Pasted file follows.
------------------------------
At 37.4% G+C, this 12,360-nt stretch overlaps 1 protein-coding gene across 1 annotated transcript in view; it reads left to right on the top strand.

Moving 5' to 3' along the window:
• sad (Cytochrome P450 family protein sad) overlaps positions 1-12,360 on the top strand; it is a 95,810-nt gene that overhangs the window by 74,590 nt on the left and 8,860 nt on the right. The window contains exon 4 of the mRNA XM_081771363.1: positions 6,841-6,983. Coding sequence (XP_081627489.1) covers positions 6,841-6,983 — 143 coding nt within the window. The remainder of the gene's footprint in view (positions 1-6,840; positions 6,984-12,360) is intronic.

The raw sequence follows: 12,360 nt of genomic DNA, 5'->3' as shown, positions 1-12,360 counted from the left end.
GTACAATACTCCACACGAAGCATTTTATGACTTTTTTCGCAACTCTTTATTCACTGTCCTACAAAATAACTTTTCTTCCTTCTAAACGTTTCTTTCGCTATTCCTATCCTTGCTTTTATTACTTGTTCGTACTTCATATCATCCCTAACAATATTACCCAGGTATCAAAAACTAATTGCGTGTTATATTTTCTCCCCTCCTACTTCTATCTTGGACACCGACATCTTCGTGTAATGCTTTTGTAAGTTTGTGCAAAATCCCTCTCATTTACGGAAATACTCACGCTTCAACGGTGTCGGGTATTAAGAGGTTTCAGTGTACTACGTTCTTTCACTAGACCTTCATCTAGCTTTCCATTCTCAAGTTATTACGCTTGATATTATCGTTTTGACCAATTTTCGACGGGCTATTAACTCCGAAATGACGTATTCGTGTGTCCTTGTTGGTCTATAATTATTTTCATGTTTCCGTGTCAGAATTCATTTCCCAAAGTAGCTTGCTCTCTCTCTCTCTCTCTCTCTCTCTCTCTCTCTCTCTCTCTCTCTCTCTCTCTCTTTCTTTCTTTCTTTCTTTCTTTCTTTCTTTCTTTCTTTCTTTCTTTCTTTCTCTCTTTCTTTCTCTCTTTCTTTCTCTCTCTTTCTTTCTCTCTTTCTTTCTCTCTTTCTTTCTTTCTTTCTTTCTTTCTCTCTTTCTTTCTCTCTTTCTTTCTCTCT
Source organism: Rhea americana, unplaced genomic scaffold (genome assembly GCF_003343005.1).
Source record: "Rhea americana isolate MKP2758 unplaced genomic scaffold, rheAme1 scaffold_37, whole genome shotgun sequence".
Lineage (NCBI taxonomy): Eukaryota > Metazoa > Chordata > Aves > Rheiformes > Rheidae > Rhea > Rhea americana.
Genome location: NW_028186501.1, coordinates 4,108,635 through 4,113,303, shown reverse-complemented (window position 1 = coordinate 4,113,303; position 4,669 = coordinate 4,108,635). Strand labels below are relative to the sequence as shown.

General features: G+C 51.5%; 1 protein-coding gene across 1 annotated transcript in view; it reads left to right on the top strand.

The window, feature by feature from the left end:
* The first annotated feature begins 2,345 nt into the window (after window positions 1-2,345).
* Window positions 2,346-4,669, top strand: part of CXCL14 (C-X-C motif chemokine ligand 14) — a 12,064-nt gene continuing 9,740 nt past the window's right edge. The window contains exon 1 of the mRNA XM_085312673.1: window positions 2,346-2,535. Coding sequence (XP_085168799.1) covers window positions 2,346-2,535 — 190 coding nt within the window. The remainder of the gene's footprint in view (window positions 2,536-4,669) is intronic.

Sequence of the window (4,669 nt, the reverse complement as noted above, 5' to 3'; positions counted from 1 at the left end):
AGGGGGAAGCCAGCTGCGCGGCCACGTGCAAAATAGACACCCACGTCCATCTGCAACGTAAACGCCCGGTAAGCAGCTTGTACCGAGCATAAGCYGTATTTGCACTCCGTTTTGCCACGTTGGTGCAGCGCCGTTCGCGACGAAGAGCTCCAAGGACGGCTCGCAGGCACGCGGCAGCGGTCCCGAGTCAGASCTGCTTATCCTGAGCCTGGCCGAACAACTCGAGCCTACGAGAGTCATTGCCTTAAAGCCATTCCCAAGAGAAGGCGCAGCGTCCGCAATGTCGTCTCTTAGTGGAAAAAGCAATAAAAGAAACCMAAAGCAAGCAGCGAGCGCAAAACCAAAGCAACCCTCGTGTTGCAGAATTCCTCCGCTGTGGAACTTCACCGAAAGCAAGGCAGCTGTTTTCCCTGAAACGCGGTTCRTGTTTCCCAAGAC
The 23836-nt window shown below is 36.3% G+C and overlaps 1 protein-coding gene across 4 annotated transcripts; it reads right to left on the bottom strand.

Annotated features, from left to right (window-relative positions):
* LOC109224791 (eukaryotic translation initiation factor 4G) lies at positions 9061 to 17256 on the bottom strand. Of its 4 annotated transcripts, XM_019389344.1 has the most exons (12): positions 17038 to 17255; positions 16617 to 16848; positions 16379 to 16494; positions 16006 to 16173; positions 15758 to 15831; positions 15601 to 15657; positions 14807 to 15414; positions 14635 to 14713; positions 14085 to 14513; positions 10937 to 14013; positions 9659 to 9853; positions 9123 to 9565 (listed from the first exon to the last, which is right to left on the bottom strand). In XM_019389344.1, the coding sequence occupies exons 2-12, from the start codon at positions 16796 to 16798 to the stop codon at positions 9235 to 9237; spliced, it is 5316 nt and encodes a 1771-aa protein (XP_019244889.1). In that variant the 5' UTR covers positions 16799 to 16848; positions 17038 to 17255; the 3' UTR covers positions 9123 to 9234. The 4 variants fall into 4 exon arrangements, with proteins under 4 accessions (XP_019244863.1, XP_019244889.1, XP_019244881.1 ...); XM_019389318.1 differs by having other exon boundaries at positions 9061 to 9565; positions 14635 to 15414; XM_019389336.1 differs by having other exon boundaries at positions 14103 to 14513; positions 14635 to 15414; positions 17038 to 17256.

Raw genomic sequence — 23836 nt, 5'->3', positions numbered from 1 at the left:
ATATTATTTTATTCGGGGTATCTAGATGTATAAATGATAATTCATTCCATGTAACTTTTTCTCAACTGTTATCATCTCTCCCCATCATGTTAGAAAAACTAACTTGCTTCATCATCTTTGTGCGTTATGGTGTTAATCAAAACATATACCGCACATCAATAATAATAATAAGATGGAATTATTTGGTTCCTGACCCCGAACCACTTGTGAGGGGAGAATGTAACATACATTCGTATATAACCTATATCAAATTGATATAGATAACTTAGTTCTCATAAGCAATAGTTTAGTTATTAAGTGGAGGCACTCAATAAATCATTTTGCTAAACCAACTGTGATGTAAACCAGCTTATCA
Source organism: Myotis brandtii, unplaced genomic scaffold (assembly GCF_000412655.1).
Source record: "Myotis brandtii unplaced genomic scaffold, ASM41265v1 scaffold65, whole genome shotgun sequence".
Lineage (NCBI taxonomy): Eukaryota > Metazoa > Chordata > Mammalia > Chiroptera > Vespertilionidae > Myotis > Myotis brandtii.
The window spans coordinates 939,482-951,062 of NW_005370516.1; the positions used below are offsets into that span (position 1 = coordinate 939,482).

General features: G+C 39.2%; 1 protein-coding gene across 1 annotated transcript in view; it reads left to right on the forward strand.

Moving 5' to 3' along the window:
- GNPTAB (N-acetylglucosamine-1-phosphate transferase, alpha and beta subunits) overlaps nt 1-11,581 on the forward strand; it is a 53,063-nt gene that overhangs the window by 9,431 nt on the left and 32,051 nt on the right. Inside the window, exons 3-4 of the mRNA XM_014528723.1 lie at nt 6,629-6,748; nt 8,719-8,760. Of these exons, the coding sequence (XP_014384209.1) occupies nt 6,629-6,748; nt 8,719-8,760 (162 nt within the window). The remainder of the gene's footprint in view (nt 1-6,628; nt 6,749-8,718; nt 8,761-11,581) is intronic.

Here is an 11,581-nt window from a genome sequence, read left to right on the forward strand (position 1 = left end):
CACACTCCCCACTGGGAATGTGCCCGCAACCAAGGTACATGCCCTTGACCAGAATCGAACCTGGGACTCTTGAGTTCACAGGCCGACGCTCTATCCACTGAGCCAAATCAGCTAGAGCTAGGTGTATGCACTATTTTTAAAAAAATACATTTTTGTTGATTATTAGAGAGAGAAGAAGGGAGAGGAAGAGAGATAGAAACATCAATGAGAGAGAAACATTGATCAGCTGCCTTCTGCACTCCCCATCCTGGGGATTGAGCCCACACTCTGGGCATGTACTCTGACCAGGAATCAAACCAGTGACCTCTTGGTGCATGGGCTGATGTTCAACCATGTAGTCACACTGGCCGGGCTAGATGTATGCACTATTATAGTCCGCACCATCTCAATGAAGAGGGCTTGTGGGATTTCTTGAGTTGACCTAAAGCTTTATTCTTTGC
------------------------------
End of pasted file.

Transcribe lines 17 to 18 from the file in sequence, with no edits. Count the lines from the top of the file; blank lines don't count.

Annotated features, from left to right (window-relative positions):
* LOC109224791 (eukaryotic translation initiation factor 4G) lies at positions 9061 to 17256 on the bottom strand. Of its 4 annotated transcripts, XM_019389344.1 has the most exons (12): positions 17038 to 17255; positions 16617 to 16848; positions 16379 to 16494; positions 16006 to 16173; positions 15758 to 15831; positions 15601 to 15657; positions 14807 to 15414; positions 14635 to 14713; positions 14085 to 14513; positions 10937 to 14013; positions 9659 to 9853; positions 9123 to 9565 (listed from the first exon to the last, which is right to left on the bottom strand). In XM_019389344.1, the coding sequence occupies exons 2-12, from the start codon at positions 16796 to 16798 to the stop codon at positions 9235 to 9237; spliced, it is 5316 nt and encodes a 1771-aa protein (XP_019244889.1). In that variant the 5' UTR covers positions 16799 to 16848; positions 17038 to 17255; the 3' UTR covers positions 9123 to 9234. The 4 variants fall into 4 exon arrangements, with proteins under 4 accessions (XP_019244863.1, XP_019244889.1, XP_019244881.1 ...); XM_019389318.1 differs by having other exon boundaries at positions 9061 to 9565; positions 14635 to 15414; XM_019389336.1 differs by having other exon boundaries at positions 14103 to 14513; positions 14635 to 15414; positions 17038 to 17256.